Made exclusively from grapes grown in a single year, this is produced only in the best years, and is released at about six years of age.
Most of the Champagne produced today is Non-Vintage, comprising the blended product of grapes from multiple vintages. Typically grapes from a single-year vintage will form the base of the blend, ranging from 15 percent to up to 40 percent.
Typically light in colour, rosé Champagne is produced either by leaving the clear juice of black grapes to macerate on its skins for a brief time (known as saigneé), or by adding a small amount of Pinot Noir red wine to the sparkling wine cuvée. The saigneé method is more elaborate and costly, requiring highly-skilled winemaking, hence only a few houses still use it – among them Laurent Perrier and Louis Roederer.
Luxury (Prestige) Cuvée
Top of the range, this is vintage-dated. Famous examples include Louis Roederer's Cristal, Laurent-Perrier's Grand Siècle, Moët & Chandon's Dom Pérignon, Duval-Leroy's Cuvée Femme and Pol Roger's Cuvée Sir Winston Churchill.
Demi-Sec (Rich) Champagne
Demi-Sec or Rich is a medium-dry to medium-sweet style which occupies the other end of the spectrum from the standard dry "Brut" style. Brut Natural or Brut Zéro contains less than three grams of sugar per litre, Extra Brut has less than six grams of sugar per litre, and Brut less than 12 grams of sugar per litre.
Recently Disgorged Champagne
R.D. (Recently Disgorged) style was introduced for the first time by Madame Bollinger in 1961, on the 1952 Bollinger Grande Année vintage. Late disgorgement allows the Champagne to retain its freshness, vivacity and fruity expression, despite the ageing.
Blanc de Blancs Champagne
Blanc de Blancs denotes a Champagne made exclusively from Chardonnay grapes.
Blanc de Noirs Champagne
Blanc de Noir Champagnes are made exclusively from black grapes, Pinot Noir (typically) and Pinot Meunier grapes. Bollinger's prestige cuvée Vieilles Vignes Françaises is the lead example.
Which grapes are included in the blend, and their proportion, is one of the key factors determining the style of most Champagnes. Three grapes are used - Pinot Noir, Chardonnay and Pinot Meunier.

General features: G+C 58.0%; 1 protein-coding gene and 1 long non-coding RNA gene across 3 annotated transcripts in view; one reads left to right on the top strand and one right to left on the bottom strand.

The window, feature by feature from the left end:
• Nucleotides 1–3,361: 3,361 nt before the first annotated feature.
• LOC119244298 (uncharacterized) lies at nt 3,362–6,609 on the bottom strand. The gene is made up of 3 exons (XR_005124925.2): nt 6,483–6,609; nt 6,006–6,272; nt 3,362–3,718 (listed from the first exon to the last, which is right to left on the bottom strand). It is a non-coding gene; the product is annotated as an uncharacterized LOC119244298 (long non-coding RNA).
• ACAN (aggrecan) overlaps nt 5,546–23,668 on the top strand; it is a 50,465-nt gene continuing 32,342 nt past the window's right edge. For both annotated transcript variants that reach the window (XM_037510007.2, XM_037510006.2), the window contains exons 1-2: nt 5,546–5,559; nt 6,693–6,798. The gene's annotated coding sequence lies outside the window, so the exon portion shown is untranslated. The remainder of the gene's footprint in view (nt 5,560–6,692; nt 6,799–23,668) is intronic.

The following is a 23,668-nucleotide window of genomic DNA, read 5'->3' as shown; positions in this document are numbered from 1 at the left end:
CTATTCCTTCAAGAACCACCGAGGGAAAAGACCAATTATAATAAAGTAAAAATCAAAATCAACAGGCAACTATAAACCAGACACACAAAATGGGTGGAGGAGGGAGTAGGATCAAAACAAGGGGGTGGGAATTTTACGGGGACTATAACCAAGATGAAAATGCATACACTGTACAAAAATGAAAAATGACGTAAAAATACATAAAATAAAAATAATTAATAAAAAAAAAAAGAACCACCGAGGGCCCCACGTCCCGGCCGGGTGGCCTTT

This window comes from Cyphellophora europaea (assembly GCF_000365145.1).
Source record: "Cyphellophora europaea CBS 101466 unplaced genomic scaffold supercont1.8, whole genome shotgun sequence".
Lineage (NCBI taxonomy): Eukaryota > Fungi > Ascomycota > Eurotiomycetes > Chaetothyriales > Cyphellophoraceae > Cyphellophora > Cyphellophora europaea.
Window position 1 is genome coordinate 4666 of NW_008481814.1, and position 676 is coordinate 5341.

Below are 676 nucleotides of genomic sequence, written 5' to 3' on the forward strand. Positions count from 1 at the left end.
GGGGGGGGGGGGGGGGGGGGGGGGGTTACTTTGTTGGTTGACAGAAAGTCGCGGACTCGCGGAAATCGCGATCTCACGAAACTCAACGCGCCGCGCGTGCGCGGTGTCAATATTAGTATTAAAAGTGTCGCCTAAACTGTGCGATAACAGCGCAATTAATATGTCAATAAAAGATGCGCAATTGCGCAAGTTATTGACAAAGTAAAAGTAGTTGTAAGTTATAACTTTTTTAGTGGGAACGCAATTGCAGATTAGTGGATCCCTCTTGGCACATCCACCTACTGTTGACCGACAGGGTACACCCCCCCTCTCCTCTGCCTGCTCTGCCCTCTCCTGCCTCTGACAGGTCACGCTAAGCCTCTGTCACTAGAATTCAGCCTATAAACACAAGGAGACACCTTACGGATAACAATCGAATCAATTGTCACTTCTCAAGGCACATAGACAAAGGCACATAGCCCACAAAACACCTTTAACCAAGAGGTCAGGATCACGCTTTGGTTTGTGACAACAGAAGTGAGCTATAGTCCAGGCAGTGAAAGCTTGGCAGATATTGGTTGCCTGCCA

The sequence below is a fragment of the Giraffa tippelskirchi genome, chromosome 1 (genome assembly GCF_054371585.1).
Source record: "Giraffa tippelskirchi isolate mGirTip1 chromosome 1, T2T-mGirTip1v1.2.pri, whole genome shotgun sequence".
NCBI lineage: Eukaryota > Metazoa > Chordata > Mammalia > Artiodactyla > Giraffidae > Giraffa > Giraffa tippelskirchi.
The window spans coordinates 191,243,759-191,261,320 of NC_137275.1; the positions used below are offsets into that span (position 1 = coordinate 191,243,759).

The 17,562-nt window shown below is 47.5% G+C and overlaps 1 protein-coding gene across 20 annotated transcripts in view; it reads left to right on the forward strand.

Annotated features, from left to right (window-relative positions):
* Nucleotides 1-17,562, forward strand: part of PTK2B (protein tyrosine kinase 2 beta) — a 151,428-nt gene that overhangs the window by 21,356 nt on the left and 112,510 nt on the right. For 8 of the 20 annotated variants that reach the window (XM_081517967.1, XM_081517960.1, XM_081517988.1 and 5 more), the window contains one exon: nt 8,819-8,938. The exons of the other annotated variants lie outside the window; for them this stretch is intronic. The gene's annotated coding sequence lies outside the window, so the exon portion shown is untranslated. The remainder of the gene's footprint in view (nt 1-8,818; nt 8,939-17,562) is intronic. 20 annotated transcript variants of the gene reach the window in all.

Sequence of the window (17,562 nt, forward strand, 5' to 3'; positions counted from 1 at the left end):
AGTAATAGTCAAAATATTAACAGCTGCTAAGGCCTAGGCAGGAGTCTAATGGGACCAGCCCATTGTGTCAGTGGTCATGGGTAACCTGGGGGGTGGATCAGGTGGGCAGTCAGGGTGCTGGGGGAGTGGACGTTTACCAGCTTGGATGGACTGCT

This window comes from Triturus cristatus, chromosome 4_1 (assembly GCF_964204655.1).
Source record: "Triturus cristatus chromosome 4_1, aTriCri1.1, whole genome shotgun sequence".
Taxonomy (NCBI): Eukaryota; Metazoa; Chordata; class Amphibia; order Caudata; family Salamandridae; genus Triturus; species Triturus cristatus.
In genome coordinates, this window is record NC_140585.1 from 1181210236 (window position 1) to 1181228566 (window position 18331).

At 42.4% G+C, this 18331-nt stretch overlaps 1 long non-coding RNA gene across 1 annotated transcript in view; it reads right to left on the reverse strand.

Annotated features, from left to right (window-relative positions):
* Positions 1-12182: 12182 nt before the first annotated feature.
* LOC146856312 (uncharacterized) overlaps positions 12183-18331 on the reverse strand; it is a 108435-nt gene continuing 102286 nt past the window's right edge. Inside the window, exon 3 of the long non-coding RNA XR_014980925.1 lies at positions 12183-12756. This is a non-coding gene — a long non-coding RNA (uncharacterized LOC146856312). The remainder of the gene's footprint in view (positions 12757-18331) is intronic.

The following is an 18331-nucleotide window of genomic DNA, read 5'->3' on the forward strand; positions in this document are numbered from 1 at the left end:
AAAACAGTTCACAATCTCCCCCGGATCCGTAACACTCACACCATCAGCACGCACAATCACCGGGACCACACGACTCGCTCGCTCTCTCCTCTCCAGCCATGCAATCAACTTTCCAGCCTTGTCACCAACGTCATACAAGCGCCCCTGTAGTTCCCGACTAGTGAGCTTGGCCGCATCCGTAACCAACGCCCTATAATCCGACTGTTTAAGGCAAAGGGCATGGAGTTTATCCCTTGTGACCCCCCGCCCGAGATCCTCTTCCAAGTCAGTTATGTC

26% of vineyards in Champagne are planted with Chardonnay and it performs best on the Côtes des Blancs and on the chalk slopes south of Epernay. It is relatively simple to grow, although it buds early and thus is susceptible to spring frosts. It produces lighter, fresher wines than those from Burgundy and gives finesse, fruit and elegance to the final blend. It is the sole grape in Blancs de Blancs, which are some of the richest long-lived Champagnes produced.
Pinot Noir accounts for nearly 40% of the plantings in Champagne and lies at the heart of most blends - it gives Champagne its body, structure, strength and grip. It is planted across Champagne and particularly so in the southern Aube district.
The final component is Pinot Meunier and this constitutes nearly 35% of the plantings. Its durability and resistance to spring frosts make the Marne Valley, a notorious frost pocket, its natural home. It ripens well in poor years and produces a soft, fruity style of wine that is ideal for blending with the more assertive flavours of Pinot Noir. Producers allege that Pinot Meunier lacks ageing potential, but this does not deter Krug from including around 15% of it in their final blends.
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Pinot Noir is now at the core of La Grande Dame blends at around 90%. It was a bold move at the time and has paid off. The wine expresses energy and elegance. Subdued at first, it blossoms on the nose. Grapefruit, lemon and blood orange aromas are followed by honey, almonds and warm bread on the mid palate. This is very much a Champagne to appreciate slowly. As you taste your final sip, that’s when you discover its full complexity.
Drink 2025 - 2040
Joshua Friend, Senior Account Manager, Berry Bros. & Rudd (April 2023)